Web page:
Some of the most valuable treasures a community can possess are the people who tirelessly devote themselves to improving the lives of others.
And Doncaster can lay claim to scores of inspirational women who have made it their mission to raise money for good causes.
Today, as part of our series highlighting Doncaster’s inspirational we celebrate just some of the borough’s charity champions who have made a real difference.
Although she died in March aged 54 after losing her fight against cancer, Denise Dunn has left a lasting legacy through Firefly.
The glamorous mum-of-five made it her mission to help cancer patients and their families ease the stress and expense of travelling to hospital appointments by launching the Firefly Express shuttle bus service.
Dee Dee, of Barnby Dun, worked with Aurora, before setting up Firefly in 2005 - a year after she was diagnosed with cancer for the second time. And today her family is continuing to make Denise proud by continuing her work.
Daughter Gemma Pickering said: “My mum would have absolutely loved the fact that we are carrying on with Firefly, it’s a real team effort we all chip in where we can.
“We have fantastic volunteer drivers who often start at six in the morning and don’t finish until nine at night. My mum pretty much had us in training since she started Firefly. We’ve done everything from jingling buckets collecting money to working behind the scenes at events. Even when mum was ill in hospital she was still on her laptop arranging pick-up’s for patients from her hospital bed, she was so dedicated to the charity.
“My mum was always so focused on Firefly and she knew it would be a real fixture in Doncaster, her aim was to make it even bigger and have full time members of staff and a permanent office to help more people many people as she could and that’s definitely what were working towards.”
The team at Firefly has just celebrated a 400 ticket sell out charity ball and has scores of other charity events in the pipeline.
To find out more about Firefly, arrange a fundraiser or volunteer visit the Facebook page or contact 0773 839 054.
Fundraising stalwart Jeanette Fish is responsible for setting up the town’s first charity Doncaster Cancer Detection Trust.
The dedicated fundraiser who has been awarded with both an MBE and the Freedom of the Borough for her work which has been instrumental in raising millions of pounds for cancer care in the town.
In 1972 Mrs Fish founded the trust with the aim of raising money to spend on equipment and expertise to prevent, detect, treat or cure cancer.
Over the years the trust has bought more than 75 pieces of front-line equipment for hospitals in the area - including a £600,000 MRI scanner for Doncaster Royal Infirmary - and paid for six staff. But her lasting legacy will be the £2 million St John’s Hospice in Balby, built and kitted out entirely from funds raised by the cancer detection trust. The hospice opened in 1992 after a seven-year fundraising campaign, and in 2004 the second phase of the building was opened after a further £1.4 million was raised - including £1 million from Free Press readers.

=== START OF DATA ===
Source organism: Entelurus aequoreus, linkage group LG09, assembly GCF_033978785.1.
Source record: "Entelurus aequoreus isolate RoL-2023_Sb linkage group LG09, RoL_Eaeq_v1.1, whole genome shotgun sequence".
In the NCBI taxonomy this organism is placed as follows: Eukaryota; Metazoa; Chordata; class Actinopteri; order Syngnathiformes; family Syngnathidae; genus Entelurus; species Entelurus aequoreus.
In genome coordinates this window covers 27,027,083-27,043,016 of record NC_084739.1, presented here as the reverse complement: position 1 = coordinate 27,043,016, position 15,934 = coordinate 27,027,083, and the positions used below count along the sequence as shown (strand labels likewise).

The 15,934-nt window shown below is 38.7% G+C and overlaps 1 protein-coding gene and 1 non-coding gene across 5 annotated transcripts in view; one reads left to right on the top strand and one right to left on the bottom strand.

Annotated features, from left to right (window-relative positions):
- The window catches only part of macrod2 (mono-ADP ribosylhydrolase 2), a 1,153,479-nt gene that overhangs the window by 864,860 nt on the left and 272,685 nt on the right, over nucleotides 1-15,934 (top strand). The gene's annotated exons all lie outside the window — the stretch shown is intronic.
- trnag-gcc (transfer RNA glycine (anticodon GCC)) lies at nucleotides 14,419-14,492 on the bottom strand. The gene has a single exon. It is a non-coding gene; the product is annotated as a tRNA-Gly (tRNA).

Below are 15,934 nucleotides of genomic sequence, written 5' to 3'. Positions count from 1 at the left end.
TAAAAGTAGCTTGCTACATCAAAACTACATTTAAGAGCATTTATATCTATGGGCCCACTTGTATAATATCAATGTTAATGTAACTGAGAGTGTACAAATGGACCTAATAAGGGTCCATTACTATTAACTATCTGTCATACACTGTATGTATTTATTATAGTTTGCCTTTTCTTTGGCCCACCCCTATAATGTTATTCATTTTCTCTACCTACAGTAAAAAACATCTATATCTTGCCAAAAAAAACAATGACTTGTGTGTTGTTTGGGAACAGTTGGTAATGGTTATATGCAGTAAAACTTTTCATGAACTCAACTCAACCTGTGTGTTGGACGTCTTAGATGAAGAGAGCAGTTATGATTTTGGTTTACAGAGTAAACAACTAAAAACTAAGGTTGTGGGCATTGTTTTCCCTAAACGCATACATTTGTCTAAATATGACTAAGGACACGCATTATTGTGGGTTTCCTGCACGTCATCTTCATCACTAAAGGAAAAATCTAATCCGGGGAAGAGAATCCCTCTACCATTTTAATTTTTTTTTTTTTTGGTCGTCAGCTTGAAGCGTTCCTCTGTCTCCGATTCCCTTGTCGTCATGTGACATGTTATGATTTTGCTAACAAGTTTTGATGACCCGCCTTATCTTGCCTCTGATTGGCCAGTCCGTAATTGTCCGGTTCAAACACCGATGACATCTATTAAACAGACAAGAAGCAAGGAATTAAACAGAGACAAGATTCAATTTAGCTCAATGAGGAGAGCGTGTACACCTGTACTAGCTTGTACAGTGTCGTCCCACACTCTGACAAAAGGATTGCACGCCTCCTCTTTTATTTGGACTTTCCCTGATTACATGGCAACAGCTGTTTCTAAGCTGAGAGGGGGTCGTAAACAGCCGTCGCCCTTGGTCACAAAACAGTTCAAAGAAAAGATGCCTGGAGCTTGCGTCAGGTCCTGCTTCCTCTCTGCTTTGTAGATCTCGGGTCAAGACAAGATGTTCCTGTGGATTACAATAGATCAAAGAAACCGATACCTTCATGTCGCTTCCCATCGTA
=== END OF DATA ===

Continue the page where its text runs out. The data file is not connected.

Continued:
The charity is currently finalising plans for another appeal to raise £1 million to further improve cancer care in Doncaster.
Speaking about her work modest Mrs Fish, a former midwife, said: “People in Doncaster have been so supportive of the charity over the years, the thanks must go to the people who continue to dig deep and raise the vital funds.
“We hear a lot of negative press but I think people underestimate Doncaster and how generous the residents are.”
To support the charity visit https://www.justgiving.com/doncastercancer/ or call 01302 325139 or 01302 325029.
With two sons and two step-sons Bailey nine, Aiden four, 10-year-old Reece and, Warren, seven, and a mental health nursing qualification underway, its fair to say Shiree Kerry has a lot on her plate.
But determined to make a difference Shiree still finds time to dedicate to making cancer patients dreams come true through her work with the Eve Merton Dreams Trust.
Shiree has taken on the role of community co-ordinator at the charity after being inspired by Eve Merton’s legacy.
The trust was founded by Martin Lawrence and Clynt Johnson in Martin’s mum’s memory after the popular market trader died in 2011 from cancer.
Money raised contribute towards patients and their families in fulfilling a dream or granting a wish, if only for a day.
Since supporting the Eve Merton Trust, Shiree has visited countless schools raising awareness of the charity, helped organise dream days out for patients and their families and even stepped in to the ring to raise cash for the cause with a charity boxing match. She said: “I don’t really know how I find the time I just do, it’s difficult at times but I love it, making a difference to peoples’ lives makes it all worthwhile.
“I think the fact that it is a charity that supports local people is really special and there’s that personal touch.
“I even got invited to a christening of one of the families I organised a dream for.
“It’s lovely at least one of the team keeps in touch with every person we arrange a dream for.”
Shiree didn’t even take a day off to celebrate her 30th birthday and instead spent it doing charity work.
She said: “I was at the legends football match that the charity organised. I was stood in the middle of the Keepmoat eating sandwiches with Des Walker and Lee Hendrie so that was something a bit different. I think my family and friends are really proud of the charity work I’m doing, I didn’t know Eve personally but I’ve heard all about her and she is an inspiration. I’m honoured to be working with the charity.”
To find out more abut the charity visit www.evestrust.co.uk or call 07974 689 649